Ad targeting is a powerful tool used in digital marketing to tailor ad campaigns to specific audiences. It enables both marketers and publishers to deliver adverts more effectively and efficiently by narrowing ad placements down and displaying ads to people who are most likely to show an interest.
Also known as audience targeting, ad targeting works through the analysis of customer data, such as demographics, interests, purchasing behavior, and geographical location.
What is ad targeting?
Ad targeting involves selecting the appropriate ad for different types of audiences based on criteria such as demographics, interests, and other factors.
Audience targeting helps advertisers to hone in on the audiences they want to reach and craft a personalized ad experience that resonates better with the intended audience. Analyzing audience data and applying audience targeting maximizes the reach of ad campaigns, while also increasing successful conversions by creating content that appeals to the persona of the people they want to target.
In other words, ad targeting makes ads more timely, relevant, and cost effective. Ad targeting provides businesses with a competitive edge by:
- reaching specific customer segments
- increasing conversions by providing personalized content
- promoting brand loyalty and positive sentiments
- boosting customer retention
- allowing brands to allocate their ad budget more efficiently
- save money by limiting the number of views from disengaged people
- enabling the opportunity for a higher ROI on ad spend
As well as being profitable for brands, ad targeting is also good for customers and publishers. It helps customers to feel more valued as it provides them with ads related to their interests. This increases positive feelings towards publishers too.
How does ad targeting work?
Ad targeting works by using data from user profiles and behavior to target potential customers who meet a certain criteria. The technology can be used to build ad campaigns around demographics and characteristics such as age, gender, location, education level, and buyer preferences.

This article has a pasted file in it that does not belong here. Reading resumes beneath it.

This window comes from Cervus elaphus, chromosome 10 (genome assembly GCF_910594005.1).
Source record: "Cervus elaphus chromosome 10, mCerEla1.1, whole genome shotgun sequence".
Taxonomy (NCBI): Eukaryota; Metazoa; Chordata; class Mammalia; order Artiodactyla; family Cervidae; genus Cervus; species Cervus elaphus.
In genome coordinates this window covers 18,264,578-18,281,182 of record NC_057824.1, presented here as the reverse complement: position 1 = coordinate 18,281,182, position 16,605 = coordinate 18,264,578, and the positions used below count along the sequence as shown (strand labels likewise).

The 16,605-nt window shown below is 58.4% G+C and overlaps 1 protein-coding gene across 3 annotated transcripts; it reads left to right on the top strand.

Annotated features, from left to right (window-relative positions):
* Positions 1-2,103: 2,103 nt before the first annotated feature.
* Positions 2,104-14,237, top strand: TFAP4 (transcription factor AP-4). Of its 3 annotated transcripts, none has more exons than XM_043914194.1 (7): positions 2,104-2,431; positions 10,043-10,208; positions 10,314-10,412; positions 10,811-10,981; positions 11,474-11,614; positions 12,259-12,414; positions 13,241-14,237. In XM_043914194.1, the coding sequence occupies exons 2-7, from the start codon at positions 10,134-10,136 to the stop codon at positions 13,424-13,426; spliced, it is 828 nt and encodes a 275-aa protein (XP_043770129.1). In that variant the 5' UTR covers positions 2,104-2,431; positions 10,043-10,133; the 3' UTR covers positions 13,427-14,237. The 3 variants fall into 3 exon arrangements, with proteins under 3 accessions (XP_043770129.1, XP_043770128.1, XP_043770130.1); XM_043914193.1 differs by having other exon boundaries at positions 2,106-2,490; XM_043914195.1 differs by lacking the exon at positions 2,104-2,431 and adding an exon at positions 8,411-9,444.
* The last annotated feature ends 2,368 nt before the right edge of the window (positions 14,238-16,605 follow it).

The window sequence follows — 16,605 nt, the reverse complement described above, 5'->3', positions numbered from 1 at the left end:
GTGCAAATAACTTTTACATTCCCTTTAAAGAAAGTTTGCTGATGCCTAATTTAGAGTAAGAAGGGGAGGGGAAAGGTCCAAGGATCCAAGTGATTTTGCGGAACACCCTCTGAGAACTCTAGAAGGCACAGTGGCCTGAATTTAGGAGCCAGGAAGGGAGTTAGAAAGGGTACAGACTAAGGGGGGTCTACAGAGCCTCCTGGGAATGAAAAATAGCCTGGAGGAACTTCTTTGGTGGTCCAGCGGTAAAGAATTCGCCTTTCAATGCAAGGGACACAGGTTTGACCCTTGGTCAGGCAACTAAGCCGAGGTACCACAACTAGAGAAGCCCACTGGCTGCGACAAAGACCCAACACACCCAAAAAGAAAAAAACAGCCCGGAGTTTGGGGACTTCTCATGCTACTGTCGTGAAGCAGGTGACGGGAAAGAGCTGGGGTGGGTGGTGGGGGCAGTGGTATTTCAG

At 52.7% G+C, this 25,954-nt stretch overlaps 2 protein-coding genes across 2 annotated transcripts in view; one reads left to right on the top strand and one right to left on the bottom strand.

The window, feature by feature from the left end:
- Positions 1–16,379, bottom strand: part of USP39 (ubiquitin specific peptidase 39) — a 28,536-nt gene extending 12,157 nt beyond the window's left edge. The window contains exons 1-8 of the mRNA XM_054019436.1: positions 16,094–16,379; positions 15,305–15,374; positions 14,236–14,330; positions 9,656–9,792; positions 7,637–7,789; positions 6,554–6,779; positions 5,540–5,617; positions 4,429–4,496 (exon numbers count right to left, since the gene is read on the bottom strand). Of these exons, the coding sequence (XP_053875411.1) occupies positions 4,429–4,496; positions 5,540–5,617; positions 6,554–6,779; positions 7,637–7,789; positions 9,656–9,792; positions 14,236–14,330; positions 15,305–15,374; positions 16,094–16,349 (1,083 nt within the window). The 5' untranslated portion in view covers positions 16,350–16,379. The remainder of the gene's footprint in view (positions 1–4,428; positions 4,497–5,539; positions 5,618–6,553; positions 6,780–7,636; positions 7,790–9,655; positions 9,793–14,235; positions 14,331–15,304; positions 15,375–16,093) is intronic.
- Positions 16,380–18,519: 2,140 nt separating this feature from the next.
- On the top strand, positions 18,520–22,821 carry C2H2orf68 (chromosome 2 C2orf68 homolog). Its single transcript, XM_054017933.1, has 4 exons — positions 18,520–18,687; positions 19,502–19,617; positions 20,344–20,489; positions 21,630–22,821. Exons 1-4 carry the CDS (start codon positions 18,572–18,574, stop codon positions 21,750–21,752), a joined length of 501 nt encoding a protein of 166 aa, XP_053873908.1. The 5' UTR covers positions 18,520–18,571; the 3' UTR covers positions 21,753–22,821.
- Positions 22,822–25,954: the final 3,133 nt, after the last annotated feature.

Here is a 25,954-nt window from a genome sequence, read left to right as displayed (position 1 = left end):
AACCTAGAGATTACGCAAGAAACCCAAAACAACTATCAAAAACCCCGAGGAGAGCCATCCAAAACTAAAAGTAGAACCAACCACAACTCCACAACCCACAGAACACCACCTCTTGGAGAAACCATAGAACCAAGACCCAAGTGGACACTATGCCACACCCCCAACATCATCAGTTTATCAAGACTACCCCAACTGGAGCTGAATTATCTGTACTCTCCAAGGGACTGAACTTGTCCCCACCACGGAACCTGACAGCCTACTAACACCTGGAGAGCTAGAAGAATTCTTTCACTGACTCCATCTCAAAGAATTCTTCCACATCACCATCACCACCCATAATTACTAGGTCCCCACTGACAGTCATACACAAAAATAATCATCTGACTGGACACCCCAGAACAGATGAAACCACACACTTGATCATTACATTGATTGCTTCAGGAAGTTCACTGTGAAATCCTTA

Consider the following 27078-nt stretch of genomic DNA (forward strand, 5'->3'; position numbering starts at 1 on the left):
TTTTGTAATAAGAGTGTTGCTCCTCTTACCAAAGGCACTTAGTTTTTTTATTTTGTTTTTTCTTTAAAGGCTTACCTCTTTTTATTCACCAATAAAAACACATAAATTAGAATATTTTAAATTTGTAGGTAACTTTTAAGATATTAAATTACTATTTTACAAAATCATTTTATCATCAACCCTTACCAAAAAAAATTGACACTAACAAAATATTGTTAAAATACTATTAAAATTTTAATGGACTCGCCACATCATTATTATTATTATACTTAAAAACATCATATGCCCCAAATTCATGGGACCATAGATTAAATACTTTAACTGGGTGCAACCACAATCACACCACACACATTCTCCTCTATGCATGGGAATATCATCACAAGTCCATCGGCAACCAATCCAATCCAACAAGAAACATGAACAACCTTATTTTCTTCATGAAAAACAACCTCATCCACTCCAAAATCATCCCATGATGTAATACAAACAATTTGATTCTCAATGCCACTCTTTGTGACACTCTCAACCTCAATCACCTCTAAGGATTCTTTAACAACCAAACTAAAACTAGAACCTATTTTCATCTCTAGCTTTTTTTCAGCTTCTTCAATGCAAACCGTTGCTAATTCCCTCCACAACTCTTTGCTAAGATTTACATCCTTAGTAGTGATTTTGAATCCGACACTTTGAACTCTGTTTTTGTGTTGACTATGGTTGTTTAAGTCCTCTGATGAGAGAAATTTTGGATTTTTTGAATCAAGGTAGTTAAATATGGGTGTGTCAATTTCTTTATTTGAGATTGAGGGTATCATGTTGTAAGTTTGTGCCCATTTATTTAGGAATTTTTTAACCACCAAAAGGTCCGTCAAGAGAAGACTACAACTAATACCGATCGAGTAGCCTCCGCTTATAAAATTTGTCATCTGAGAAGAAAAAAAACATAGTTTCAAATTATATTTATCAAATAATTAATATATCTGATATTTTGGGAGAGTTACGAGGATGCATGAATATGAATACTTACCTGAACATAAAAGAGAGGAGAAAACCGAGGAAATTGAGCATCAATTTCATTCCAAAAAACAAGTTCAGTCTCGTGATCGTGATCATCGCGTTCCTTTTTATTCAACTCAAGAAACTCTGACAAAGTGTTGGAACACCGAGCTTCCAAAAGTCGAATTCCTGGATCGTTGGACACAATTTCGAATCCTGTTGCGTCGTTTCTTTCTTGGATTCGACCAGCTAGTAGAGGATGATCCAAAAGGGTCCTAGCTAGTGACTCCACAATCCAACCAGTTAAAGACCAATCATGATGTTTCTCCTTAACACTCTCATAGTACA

The first stage of the ad targeting process involves gathering data about users’ web browsing activities, including website visits, click throughs, and ad views. Next, people are segmented into different groups based on various data points and criteria. For instance, a segment could be created for females who regularly purchase beauty products, aged between 21 and 30, who regularly visit health websites.
The segmented data is then used by ad servers to display relevant advertisements that match a user’s demographics, psychographics, behavior, and interests. Advertisers may also optimize ad targeting by analyzing feedback from customers. Using metrics such as ad click-through rate, they are able to fine-tune their ad strategy and engage their target audience even more.
Ad targeting strategies
When it comes to ad targeting or audience targeting, there are five main categories – demographic, geotargeting, retargeting, psychographic, and contextual.
- Demographic targeting – helps companies to focus on users based on gender, age, and other standard demographic factors. This technique allows for tailor-made ad campaigns that are specifically targeted towards the group of people most likely to be interested in that particular ad’s message or offering.
- Geotargeting – offers personalized ad experiences depending on geographical location. Utilizing geolocation technology, advertisements can be pushed to a user’s device if it falls within the targeted geographic radius set by the advertiser. By understanding which location factors are important for their product or service, companies can significantly narrow down where to push ads and increase the relevancy for the consumer. Geotargeting also offers an opportunity for more localized campaigns that can later be expanded based on performance metrics and analytics. This form of marketing has become increasingly important as more people turn to mobile devices instead of static locations such as televisions or computers.
- Retargeting – places advertisements in front of people who have already interacted with the brand previously. Retargeting using tools such as web browser cookies to collect data based on a user’s behavior. The information is then used to serve personalized ads on other websites and platforms in an effort to drive the user back to the original site they visited. It’s an effective way for businesses to capitalize on previously interested visitors who may have gotten distracted or moved away before taking action. Businesses can even get creative with retargeting, such as displaying different ads depending on where the prospect is in the purchase funnel. For instance, retailers can display ads that offer discounts and rewards to a user who put something in the basket or cart, but didn’t go through with the purchase.